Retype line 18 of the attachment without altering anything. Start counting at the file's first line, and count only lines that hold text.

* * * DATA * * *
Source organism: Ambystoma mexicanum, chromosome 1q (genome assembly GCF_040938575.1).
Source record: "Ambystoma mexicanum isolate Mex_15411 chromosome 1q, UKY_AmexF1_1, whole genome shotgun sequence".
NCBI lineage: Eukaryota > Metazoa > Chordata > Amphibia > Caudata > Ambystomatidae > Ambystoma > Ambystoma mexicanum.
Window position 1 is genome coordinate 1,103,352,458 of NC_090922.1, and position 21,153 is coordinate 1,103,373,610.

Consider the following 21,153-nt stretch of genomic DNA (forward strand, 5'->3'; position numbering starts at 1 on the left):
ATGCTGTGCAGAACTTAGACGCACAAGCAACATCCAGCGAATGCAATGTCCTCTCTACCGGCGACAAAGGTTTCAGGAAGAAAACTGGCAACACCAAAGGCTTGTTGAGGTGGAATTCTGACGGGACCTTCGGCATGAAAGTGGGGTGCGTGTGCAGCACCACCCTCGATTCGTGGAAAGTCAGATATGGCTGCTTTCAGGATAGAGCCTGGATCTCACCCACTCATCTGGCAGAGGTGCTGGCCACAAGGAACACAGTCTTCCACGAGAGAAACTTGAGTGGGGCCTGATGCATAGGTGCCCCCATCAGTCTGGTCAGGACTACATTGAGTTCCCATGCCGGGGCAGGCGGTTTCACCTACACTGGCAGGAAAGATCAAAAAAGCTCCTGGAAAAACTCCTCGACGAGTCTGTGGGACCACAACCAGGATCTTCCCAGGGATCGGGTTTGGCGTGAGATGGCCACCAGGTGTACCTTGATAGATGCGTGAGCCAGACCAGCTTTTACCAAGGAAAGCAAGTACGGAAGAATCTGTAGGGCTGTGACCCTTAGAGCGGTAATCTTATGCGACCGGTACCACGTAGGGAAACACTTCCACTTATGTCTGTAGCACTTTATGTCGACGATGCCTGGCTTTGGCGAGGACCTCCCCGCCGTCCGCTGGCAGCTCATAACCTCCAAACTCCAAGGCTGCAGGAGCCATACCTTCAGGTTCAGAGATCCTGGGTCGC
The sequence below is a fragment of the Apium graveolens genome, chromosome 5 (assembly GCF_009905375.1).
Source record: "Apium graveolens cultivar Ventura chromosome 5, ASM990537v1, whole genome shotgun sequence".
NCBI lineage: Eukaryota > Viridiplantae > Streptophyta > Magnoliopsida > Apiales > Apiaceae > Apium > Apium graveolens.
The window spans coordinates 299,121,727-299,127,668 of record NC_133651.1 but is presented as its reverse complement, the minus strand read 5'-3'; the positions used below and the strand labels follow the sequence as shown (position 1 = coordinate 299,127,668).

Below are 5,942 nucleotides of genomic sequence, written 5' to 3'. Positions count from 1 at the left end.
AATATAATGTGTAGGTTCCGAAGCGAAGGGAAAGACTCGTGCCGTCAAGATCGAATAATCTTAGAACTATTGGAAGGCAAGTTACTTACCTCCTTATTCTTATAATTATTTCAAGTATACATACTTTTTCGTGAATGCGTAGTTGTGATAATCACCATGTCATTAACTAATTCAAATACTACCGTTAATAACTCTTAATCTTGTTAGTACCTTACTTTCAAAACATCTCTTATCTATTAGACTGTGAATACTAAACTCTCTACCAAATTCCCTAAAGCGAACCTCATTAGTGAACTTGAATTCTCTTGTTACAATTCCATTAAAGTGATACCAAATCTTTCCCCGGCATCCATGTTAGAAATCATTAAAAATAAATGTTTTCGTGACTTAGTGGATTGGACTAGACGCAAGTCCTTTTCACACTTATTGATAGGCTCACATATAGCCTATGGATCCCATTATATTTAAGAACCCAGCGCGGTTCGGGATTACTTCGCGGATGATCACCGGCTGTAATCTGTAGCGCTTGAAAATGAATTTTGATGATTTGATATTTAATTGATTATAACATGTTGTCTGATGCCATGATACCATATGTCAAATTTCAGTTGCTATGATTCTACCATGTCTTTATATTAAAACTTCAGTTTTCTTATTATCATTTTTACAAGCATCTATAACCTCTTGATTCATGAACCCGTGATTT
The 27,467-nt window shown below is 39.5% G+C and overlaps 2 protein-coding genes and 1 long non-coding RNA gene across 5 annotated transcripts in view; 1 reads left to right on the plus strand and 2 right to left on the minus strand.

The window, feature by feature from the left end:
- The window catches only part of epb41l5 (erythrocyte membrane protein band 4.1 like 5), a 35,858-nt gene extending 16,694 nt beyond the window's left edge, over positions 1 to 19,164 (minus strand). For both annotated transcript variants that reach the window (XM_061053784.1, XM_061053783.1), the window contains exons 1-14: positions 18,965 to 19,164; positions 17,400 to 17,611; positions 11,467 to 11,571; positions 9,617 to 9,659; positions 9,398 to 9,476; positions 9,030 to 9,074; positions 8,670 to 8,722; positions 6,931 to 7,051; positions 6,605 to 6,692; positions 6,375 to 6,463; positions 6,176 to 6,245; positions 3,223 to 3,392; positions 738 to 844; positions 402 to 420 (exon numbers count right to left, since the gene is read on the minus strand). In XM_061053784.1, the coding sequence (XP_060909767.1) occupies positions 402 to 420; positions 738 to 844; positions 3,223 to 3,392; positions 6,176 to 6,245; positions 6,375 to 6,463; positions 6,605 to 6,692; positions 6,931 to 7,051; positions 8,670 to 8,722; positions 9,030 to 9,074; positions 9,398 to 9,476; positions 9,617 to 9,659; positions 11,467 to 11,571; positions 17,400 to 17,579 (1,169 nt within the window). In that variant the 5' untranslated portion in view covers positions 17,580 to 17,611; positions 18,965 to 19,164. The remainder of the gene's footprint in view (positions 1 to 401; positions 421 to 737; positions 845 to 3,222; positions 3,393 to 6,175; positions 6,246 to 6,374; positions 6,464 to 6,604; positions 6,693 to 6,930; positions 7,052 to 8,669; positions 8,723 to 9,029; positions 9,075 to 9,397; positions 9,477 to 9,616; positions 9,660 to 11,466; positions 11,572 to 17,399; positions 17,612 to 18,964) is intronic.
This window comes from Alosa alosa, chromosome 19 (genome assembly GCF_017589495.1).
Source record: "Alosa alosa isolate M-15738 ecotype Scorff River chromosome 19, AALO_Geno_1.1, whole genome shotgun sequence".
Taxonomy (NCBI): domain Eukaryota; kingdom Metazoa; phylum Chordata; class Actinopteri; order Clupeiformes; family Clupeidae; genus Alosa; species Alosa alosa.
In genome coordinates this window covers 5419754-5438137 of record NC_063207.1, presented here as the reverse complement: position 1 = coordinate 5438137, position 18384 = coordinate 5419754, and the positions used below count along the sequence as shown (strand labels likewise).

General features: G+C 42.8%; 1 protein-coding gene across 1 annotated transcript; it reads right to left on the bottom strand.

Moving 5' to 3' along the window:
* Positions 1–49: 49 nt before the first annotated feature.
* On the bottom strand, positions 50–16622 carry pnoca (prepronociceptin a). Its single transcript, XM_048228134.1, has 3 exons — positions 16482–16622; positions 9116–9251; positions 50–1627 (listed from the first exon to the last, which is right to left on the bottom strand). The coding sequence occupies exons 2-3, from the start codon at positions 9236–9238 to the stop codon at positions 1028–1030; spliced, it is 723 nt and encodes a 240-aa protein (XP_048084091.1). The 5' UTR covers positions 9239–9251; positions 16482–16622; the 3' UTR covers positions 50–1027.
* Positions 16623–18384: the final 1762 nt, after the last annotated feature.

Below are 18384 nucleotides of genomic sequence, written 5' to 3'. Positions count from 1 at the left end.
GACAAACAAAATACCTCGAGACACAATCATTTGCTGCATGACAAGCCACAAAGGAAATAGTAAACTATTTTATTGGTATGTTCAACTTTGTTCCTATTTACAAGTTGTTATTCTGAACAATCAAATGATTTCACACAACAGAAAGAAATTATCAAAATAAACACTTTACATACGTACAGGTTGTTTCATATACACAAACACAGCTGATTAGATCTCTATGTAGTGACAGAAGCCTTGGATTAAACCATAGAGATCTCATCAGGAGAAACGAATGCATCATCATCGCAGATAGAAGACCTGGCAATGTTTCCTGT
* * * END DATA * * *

Taxonomy (NCBI): domain Eukaryota; kingdom Metazoa; phylum Chordata; class Actinopteri; order Clupeiformes; family Clupeidae; genus Alosa; species Alosa alosa.